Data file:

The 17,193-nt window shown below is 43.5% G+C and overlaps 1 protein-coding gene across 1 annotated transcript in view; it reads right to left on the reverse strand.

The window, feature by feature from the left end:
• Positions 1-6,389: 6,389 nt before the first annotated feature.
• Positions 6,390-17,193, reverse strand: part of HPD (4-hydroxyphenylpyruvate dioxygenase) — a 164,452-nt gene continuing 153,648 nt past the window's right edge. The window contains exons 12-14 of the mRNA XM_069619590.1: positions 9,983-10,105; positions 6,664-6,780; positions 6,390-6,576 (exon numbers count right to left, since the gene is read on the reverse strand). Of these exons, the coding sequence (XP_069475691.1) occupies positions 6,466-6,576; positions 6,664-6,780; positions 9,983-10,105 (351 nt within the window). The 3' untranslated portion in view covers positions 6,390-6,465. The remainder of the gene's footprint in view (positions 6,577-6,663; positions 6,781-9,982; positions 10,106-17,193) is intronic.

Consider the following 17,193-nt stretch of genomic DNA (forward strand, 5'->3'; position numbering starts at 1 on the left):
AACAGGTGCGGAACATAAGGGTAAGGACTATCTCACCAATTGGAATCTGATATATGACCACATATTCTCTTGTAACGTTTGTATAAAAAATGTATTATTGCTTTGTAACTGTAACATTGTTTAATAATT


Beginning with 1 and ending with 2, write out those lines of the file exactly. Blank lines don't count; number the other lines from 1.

The 17,193-nt window shown below is 43.5% G+C and overlaps 1 protein-coding gene across 1 annotated transcript in view; it reads right to left on the reverse strand.

The window, feature by feature from the left end: